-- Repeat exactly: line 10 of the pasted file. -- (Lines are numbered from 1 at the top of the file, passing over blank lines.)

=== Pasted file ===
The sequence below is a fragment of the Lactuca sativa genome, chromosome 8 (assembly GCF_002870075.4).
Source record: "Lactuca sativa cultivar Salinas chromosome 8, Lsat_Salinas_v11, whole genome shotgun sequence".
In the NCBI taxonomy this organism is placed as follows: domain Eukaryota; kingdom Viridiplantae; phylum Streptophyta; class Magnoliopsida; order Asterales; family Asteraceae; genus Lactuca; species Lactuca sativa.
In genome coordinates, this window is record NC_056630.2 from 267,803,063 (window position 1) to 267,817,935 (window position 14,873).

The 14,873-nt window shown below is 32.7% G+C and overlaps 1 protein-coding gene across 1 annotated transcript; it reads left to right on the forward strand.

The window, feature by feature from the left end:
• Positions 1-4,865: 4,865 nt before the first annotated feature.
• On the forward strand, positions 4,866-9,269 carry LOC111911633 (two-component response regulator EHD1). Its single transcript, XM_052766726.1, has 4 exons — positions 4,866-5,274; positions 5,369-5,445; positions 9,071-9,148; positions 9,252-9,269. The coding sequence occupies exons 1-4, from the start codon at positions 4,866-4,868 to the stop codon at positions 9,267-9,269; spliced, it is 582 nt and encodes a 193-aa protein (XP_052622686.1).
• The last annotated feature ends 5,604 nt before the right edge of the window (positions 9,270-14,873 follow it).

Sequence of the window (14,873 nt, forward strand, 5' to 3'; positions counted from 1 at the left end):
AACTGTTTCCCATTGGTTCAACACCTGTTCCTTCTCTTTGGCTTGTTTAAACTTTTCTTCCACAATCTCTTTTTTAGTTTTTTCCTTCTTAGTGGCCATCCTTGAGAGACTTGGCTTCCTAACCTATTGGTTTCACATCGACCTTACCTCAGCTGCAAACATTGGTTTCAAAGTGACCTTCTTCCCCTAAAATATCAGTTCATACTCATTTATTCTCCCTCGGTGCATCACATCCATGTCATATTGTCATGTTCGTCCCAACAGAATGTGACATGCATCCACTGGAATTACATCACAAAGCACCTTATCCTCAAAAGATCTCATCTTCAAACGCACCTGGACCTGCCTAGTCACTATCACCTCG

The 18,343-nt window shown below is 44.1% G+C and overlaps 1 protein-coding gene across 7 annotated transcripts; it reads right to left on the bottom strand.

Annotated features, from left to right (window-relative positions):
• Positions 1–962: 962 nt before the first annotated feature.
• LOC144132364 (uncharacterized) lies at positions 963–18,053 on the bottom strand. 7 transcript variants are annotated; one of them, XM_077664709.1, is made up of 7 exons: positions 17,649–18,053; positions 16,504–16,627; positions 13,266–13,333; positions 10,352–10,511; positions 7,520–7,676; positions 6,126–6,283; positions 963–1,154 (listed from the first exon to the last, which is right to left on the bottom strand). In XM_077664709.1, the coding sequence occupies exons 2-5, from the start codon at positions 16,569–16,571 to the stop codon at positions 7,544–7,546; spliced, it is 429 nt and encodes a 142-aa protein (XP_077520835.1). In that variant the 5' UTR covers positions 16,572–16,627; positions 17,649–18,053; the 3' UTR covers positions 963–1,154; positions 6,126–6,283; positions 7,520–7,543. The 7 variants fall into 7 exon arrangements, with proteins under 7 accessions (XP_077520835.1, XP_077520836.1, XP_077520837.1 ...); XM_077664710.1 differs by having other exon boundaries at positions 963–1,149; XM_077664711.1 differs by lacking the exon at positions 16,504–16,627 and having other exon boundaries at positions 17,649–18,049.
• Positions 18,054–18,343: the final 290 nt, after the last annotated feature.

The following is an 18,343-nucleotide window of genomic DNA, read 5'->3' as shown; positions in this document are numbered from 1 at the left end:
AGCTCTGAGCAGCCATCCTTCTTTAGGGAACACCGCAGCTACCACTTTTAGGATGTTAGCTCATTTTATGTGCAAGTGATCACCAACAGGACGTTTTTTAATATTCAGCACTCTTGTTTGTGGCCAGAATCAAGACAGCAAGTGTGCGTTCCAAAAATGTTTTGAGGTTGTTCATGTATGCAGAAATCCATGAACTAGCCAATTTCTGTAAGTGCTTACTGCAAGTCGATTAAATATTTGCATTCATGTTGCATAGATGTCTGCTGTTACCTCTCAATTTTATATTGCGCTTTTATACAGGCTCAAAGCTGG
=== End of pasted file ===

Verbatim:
Sequence of the window (14,873 nt, forward strand, 5' to 3'; positions counted from 1 at the left end):